Season XV11 – Alphaday 12

Hi Alphas,

Welcome to Alphaday 12, Season XVII. If you check your Alpha calendar you’ll see that we’ve only got two more Alphadays left this season after this one. There’s a lot to be done before we can wrap up the season and go off on our annual break before we start on Season XVIII some time in September.

Today’s agenda may have fewer items than is our wont, but it’s nevertheless one of those cornucopian ones that will provide us with plenty of writerly treats to digest at leisure over the coming weeks. The great thing is – as I’ve so often said – that everyone is involved in providing this rainbow-coloured display of writerly fireworks. We don’t teach, but I’m sure we learn.

Alphaday 12, Season XVII agenda:

  • This bulletin from me
  • The results and feedback from the quotation challenge from Elke
  • The collated entries for the Open Page 3rd edition from Christine
  • The latest Alpha Log news from Phil

What more could you ask for? Enjoy taking it all in.

There’ll be Alpha news in today’s Log.

As for the general news I think we’re beginning to look forward to a time when we don’t have to consider all our fellow human beings as dangerous spreaders of disease.

“Religion is the opium of the masses” declared Karl Marx. That was in the middle of the Victorian era and he seems to imply that the real thing, i.e. opium, was a privilege reserved for the upper classes and people like de Quincey at home, and Graham Greene lording it in far eastern hookah dens. Lower down the social scale the easily available over-the-counter drug was laudanum. I doubt that Karl Marx meant that religion gave the masses a high of the Joan of Arc variety, but rather that religion encouraged people to behave with soporific propriety.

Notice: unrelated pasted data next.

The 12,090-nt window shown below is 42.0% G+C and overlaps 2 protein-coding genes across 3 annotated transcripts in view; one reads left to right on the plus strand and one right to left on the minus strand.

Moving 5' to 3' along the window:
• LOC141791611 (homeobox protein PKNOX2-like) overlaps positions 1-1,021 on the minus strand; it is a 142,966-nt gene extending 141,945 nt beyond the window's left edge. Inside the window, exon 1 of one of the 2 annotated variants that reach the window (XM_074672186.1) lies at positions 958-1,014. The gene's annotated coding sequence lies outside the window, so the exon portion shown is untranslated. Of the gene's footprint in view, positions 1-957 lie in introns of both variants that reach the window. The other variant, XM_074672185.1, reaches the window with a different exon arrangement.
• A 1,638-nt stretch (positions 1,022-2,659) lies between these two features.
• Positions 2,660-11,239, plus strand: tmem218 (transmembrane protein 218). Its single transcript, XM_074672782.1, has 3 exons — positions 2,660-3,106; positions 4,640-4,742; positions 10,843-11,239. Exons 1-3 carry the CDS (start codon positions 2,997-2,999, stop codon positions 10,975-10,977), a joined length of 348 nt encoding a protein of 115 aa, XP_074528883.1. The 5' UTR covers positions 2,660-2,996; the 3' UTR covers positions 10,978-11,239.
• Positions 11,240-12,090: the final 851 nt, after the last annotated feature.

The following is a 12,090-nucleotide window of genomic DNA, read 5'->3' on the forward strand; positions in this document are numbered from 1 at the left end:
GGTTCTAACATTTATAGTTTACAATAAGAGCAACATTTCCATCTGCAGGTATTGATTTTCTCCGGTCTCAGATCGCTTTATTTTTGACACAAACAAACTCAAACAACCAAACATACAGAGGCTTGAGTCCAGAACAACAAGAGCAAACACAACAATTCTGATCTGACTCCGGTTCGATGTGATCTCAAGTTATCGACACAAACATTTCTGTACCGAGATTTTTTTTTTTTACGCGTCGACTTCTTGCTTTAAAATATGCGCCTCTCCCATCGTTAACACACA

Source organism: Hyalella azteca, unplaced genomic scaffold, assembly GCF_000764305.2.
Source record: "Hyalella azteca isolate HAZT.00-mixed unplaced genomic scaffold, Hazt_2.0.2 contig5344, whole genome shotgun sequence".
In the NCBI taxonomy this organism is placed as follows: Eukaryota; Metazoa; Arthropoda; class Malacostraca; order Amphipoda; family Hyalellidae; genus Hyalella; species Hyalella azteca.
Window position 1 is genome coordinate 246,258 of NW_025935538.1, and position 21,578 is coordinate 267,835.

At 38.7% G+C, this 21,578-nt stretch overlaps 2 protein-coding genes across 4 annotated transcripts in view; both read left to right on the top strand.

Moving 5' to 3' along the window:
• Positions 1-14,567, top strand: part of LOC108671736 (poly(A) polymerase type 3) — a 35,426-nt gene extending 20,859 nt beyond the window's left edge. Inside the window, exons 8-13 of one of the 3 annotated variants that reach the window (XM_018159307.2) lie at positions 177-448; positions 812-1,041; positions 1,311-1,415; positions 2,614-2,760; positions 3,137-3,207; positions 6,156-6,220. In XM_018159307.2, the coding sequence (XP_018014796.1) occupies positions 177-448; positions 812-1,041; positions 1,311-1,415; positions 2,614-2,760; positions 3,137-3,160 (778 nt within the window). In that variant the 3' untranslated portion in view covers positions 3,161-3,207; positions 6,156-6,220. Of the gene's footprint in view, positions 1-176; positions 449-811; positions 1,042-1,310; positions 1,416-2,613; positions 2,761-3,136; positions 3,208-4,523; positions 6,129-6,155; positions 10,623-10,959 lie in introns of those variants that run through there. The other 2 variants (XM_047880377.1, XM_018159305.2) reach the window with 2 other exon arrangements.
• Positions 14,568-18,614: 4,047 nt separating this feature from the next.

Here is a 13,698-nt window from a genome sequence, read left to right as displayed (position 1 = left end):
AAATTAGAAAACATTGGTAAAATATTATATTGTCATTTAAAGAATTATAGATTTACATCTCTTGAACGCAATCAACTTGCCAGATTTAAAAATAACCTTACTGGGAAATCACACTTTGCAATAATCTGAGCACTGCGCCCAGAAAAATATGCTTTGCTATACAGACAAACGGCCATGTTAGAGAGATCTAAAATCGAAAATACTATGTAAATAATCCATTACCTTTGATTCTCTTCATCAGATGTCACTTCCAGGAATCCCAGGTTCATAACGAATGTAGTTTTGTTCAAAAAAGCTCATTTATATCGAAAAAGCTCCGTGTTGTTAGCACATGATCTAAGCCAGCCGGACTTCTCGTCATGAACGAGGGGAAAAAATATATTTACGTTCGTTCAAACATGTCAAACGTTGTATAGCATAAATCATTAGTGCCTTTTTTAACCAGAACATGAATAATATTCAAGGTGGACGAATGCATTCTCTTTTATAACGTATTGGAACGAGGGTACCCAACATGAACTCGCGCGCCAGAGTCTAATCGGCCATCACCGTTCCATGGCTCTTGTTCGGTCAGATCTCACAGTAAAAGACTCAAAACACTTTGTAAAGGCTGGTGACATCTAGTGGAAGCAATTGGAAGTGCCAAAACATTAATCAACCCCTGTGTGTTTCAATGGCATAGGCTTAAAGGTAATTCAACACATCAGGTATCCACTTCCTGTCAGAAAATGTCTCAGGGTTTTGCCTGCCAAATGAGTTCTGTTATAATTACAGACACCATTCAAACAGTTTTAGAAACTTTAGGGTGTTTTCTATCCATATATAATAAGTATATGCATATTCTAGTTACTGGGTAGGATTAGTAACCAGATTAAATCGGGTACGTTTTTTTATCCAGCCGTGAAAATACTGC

During this lengthy period of social isolation it has perhaps come as a surprise for some that so many people actually did behave with soporific propriety. But when the lid comes off the masses will need their ersatz opium. Governments could have taken Karl Marx’s advice and encouraged the masses to enjoy their church activities … if that could still be seen as ‘the opium of the masses’. But Karl Marx is slightly outdated here. Or they could have opened theatres, cinemas, museums and concert halls … if they could live up to the ‘opium of the masses’ label.

They knew better. There may still be precautions in place and people are only allowed in outdoor areas; but opening the pubs was exactly what was needed. After a couple of pints  worries vanish and loudmouthed, deep philosophising, self-glorification, insults and dirty jokes can be announced to friends and the public in general as ‘the opium of the masses’ works its magic.



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